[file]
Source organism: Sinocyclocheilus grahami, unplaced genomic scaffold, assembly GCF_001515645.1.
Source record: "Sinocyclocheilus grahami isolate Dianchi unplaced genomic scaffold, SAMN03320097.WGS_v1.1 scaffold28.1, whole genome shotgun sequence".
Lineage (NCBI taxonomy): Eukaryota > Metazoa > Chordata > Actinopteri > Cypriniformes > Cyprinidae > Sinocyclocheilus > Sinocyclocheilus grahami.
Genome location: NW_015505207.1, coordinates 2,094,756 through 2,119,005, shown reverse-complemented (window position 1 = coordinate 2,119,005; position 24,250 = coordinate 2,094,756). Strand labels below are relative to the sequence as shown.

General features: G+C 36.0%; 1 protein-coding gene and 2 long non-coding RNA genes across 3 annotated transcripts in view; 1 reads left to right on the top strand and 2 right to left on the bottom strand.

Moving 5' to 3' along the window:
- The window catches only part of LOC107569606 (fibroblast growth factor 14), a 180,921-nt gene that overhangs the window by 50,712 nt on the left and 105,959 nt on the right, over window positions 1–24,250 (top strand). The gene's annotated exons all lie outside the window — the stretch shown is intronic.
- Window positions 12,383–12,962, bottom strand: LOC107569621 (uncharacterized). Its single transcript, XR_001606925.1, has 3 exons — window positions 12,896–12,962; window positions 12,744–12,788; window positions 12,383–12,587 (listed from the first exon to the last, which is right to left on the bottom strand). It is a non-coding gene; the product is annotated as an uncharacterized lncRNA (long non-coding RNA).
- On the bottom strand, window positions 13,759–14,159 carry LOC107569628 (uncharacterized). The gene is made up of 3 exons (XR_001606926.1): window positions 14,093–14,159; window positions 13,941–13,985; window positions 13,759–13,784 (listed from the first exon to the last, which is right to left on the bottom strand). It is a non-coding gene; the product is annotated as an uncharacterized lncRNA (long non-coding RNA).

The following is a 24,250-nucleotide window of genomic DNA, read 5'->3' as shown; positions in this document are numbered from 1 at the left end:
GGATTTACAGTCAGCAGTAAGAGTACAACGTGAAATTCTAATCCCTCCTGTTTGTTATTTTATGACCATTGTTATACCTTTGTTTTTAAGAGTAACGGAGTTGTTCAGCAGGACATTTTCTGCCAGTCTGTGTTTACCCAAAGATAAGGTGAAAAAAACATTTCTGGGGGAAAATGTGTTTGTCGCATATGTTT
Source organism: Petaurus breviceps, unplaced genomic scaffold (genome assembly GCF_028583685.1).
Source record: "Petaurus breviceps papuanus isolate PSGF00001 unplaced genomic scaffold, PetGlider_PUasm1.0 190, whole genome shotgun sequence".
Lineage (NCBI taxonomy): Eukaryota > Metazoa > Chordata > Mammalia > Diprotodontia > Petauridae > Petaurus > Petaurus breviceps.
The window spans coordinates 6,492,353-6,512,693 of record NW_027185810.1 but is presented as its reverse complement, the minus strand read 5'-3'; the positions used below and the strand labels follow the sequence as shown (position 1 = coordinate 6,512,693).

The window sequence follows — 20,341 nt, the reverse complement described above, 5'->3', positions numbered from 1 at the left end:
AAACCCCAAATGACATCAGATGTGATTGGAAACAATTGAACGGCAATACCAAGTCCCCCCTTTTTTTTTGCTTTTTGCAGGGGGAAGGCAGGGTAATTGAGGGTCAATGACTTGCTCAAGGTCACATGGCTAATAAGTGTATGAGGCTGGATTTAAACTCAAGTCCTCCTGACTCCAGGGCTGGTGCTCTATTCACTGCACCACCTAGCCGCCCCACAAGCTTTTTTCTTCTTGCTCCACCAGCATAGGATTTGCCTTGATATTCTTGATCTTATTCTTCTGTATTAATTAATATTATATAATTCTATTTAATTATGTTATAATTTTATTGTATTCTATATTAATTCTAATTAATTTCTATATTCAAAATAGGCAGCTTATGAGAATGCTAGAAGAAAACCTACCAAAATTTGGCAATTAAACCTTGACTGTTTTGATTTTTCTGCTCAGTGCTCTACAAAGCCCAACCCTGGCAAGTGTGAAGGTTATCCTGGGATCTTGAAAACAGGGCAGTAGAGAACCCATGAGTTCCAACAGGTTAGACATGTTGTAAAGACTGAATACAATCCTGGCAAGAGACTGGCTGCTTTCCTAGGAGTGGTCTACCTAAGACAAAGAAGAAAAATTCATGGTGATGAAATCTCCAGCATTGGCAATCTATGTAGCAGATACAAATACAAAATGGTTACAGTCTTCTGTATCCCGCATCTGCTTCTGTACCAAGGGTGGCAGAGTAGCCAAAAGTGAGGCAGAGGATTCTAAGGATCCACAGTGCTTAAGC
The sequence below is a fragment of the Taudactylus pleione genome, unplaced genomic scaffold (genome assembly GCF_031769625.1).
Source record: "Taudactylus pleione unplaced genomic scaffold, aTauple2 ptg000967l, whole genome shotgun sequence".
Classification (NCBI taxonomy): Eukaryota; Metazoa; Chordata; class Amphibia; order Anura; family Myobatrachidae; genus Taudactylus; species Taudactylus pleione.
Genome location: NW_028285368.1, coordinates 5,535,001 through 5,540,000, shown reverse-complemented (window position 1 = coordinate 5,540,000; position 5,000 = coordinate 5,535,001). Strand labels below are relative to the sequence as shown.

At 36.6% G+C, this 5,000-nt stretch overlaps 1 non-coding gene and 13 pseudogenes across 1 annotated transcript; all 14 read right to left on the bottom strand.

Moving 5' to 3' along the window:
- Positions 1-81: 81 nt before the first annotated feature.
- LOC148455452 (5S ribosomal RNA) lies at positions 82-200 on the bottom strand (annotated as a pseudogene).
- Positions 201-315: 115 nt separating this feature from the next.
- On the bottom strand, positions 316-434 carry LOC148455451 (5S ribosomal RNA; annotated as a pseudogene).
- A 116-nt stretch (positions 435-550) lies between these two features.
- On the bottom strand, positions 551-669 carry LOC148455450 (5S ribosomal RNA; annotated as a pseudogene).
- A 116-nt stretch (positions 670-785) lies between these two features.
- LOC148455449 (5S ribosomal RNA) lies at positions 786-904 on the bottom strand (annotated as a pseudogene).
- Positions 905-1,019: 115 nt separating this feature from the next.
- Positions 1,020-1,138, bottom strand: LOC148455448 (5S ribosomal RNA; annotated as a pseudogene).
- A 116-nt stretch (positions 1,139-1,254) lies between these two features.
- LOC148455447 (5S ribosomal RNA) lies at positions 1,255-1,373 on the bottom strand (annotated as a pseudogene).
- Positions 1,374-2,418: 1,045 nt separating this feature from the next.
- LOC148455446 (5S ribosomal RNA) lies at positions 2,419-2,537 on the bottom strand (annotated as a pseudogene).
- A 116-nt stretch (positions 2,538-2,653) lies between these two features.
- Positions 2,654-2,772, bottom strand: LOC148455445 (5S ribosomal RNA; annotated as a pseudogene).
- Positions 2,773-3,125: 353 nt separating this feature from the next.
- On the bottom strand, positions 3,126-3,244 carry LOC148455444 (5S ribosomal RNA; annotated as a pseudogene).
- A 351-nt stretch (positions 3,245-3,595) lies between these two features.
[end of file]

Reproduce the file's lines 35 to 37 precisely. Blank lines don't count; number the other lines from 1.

- LOC148455447 (5S ribosomal RNA) lies at positions 1,255-1,373 on the bottom strand (annotated as a pseudogene).
- Positions 1,374-2,418: 1,045 nt separating this feature from the next.
- LOC148455446 (5S ribosomal RNA) lies at positions 2,419-2,537 on the bottom strand (annotated as a pseudogene).